itemObj.name = j.Title;
		}
		i++;
	}
}

We then call the CreateItem void inside each item to set a reference to the item class we also created earlier, using the JSON list as a reference for values. Due to the fact each item was saved directly onto a new JSON file, we don't read from the JSON list until we make a new item, allowing us to save unique variables, supporting elements such as crafting and customisation. However, this works both ways, with any future game update we push not being able to access the pre-created items. A solution for this would be saving and loading only the item ID, and instantiating a completely new one upon starting, yet this removes customisation.

To create a completely new item from scratch, simply access the JSON file directly, and instantiate it using its ID. Lastly, you can set up any other values you prefer such as text, images, and other unique attributes. For mine, I set up an image to scale with the size of the item and set a small text that appears when the item is above 1.

Part 3: Dragging and Placing

All right, we're nearly there, this is the last part, and it's arguably the hardest due to the number of checks required. The simple part is being able to drag and drop each item, however, the complexity arises once you take into consideration the size and collisions. For this example, I created a couple of items with various sizes, as well as a way to spawn and delete them. I'll avoid covering how to do every single part as I'm sure you can figure out, but I'll quickly cover how to approach it.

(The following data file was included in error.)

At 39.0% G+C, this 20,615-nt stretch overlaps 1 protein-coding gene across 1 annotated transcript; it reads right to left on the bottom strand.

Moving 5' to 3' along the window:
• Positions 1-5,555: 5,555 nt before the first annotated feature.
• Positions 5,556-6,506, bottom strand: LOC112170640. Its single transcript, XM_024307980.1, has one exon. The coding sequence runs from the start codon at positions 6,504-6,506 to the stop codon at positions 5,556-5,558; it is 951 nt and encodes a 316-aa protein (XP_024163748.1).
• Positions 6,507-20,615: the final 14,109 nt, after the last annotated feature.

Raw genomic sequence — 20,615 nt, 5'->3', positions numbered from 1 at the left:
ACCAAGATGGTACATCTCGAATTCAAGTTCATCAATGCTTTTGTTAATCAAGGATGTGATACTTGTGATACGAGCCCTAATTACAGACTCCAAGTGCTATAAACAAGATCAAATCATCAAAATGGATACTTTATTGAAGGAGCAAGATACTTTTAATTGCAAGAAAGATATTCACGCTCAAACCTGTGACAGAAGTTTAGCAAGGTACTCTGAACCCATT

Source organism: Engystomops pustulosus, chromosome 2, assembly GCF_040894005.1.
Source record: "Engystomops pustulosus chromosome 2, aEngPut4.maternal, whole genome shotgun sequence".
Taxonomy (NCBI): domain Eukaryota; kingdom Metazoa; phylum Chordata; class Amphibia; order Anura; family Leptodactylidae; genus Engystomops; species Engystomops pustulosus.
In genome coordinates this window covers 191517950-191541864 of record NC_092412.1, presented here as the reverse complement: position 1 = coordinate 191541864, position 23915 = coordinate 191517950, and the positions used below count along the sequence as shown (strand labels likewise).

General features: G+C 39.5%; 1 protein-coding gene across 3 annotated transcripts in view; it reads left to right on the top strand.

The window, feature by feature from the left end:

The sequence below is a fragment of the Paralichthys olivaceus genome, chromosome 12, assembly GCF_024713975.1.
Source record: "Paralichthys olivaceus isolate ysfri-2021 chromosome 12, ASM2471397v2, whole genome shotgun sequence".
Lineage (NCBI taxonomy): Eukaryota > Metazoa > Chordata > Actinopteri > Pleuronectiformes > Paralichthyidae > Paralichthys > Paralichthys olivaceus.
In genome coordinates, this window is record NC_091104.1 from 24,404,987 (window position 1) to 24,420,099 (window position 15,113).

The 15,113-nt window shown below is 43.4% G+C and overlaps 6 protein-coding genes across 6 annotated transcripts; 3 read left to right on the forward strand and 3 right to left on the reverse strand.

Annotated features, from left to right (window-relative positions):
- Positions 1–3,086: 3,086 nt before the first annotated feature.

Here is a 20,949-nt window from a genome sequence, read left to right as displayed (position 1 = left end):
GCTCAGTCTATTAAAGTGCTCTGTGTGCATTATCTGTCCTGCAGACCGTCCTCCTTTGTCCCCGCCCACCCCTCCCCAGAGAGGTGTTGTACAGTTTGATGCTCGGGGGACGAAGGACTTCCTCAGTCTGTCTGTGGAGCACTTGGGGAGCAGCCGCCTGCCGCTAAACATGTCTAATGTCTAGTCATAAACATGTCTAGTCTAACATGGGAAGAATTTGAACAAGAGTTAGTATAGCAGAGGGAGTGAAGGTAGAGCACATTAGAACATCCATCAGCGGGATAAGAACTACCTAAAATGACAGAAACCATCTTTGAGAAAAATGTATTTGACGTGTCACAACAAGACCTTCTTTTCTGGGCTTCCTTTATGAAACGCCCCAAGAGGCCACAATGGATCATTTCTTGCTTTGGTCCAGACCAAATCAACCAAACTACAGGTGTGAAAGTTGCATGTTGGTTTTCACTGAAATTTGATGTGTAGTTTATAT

The first step is setting up a simple drag and drop interface. This can further be updated with elements such as single-clicking and then clicking somewhere else to move, as well as a double-clicking to instantly equip. A way to optimise is by using the same code as dragging but instead have it instantly teleport to whatever position you require, and then run the rest of the script. Remember to move every item inside that items size list, you can do this by setting each of them as an items parent, and moving that instead. The next step is to set up a raycast that can be called upon to detect collisions. Mine is set up to only detect Slots and upon getting a hit, updates that items "draggingslot" value to the hit value. The reason I don't update the items slot value straight away is because we need to run a couple of checks to see if it'll fit, and it's important to know where the item is being dragged as well as where it was was originally.

Upon dragging the item to an empty slot, simply loop through each item with the raycast and check if it can fit. If it can, then update the slot values to the draggingslot values, and set their position and parent by using the slot list you created earlier. However, upon hitting another item it gets more complicated as you need to run numerous checks to see if it fits. Due to having each item have a size list, we can run a simple check to see which item is bigger, allowing us to optimise the checks ever so slightly. If the item you're dragging is bigger, then you can move the other item and only run a raycast check on that item. If you want some lenience, you can have the items position update a couple of spaces to the left and right to check if it fits. If the item you're dragging is smaller, then you know it will fit, and you only need to run a check on the other item, this can likewise afford some lenience. One major element is to allow the ienumerator to loop through various items, this allows you to drag a sword on top of numerous items and for them all to swap positions. Lastly, remember to update the items list for when you save and load those items onto the gamemanager.

Unfortunately, I dont have any examples to show the full potential of this inventory system, but if you're interested in seeing how it works you can play Tavvnsgard.